Ralph Northam Says Churches Are ‘Non-Essential,’ Bans Services of 10 or More People

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Amidst a wide array of restrictions on day to day life as a result of the Chinese-born Coronavirus, Virginia Governor Ralph Northam (D) has made attending church services of ten or more people a class one misdemeanor, punishable by up to a year in jail, with the additional option of adding or substituting a $2500 fine. 

Under Executive Order Fifty-Three, which mandated the closing of establishments deemed “non-essential,” all public gatherings of ten or more people are banned, with exemptions in place for providers of medical services, food banks, media outlets, and law enforcement, but none for religious gatherings.

The order took effect Tuesday night at 11:59 PM and is set to expire at 11:59 PM on April 23rd, although it may be extended or amended at any time. 

Among businesses deemed “essential” are grocery stores, building supply stores, and liquor stores.

It should be noted that in Virginia, liquor stores are owned and operated by Virginia’s state government, which maintain a monopoly on the state’s liquor business under the Virginia Alcoholic Beverage Control Authority (ABC).

In Virginia Beach, an employee of one of the state’s ABC liquor stores has tested positive for the virus, leading to concerns of just how many customers and ABC employees have been exposed as a result of the store’s essential status.

Since Executive Order Fifty-Three has taken effect, ABC stores have seen a massive increase in profits, with sales surging by 59% in the last week, raking in over $30 million in profits for the state government.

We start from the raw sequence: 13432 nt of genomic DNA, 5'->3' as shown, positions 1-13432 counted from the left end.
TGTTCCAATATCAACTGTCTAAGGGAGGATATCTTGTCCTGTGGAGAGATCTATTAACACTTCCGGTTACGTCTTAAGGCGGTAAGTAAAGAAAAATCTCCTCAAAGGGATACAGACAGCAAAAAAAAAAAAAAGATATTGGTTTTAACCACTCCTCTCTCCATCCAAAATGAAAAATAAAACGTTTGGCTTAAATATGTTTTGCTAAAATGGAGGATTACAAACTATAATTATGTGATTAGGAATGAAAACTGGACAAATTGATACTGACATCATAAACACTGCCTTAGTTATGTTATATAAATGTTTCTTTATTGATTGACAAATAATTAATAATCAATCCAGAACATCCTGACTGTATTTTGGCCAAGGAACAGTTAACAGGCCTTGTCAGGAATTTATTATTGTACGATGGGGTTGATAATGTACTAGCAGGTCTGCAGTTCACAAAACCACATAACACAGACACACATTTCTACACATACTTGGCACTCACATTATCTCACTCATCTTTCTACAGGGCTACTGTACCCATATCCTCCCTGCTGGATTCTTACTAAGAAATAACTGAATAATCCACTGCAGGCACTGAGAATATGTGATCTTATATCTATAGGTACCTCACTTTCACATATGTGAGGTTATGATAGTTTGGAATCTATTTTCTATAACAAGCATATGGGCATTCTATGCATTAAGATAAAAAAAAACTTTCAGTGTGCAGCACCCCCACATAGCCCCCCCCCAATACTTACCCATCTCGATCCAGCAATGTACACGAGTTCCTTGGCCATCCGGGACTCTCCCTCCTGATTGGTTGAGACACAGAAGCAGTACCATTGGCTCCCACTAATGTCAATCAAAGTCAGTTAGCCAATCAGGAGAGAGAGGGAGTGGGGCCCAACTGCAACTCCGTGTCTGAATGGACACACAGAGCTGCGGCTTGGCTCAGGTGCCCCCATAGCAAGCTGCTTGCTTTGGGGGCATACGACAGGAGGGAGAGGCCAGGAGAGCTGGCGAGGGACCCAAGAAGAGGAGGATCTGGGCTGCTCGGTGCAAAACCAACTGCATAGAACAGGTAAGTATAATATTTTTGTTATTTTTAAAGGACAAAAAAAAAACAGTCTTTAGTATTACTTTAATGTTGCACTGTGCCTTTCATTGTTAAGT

In addition to state-run liquor stores, Governor Northam has carved out an exemption for abortion clinics.

While Northam has directed Virginia’s healthcare facilities to postpone elective procedures, the directive does not apply to services provided to “patients with emergencies or urgent needs,” a category which receiving an elective abortion apparently falls under.

Unlike Virginia’s state-owned liquor sector and abortion industry, churches have remained shuttered, and the Governor has once again found himself on the receiving end of accusations of total disregard for the constitutions of both the United States and the Commonwealth of Virginia. 

As many have pointed out, the First Amendment doesn’t have some sort of “in case of an emergency clause,” and a number of other State Governors, including Democrats, agree, and have exempted churches and other places of worship, from stay at home orders and recommendations. 

On a webpage operated by the Governor’s Office, a Frequently Asked Questions section discourages not just church attendance, but attendance at all places of worship, telling inquirers to instead attend church online, or “via drive-through worship.” 

“What about religious services? Can I still go to my church, synagogue, or mosque?” a question on the page asks. 

“Virginians are strongly encouraged to seek alternative means of attending religious services, such as virtually or via drive-through worship,” the Governor’s office replies. Places of worship that do conduct in-person services must limit gatherings to 10 people, to comply with the statewide 10-person ban.” 

In addition to churches, gun stores have been excluded from the Governor’s definition of “essential,” and are subject to government-mandated closure at any time.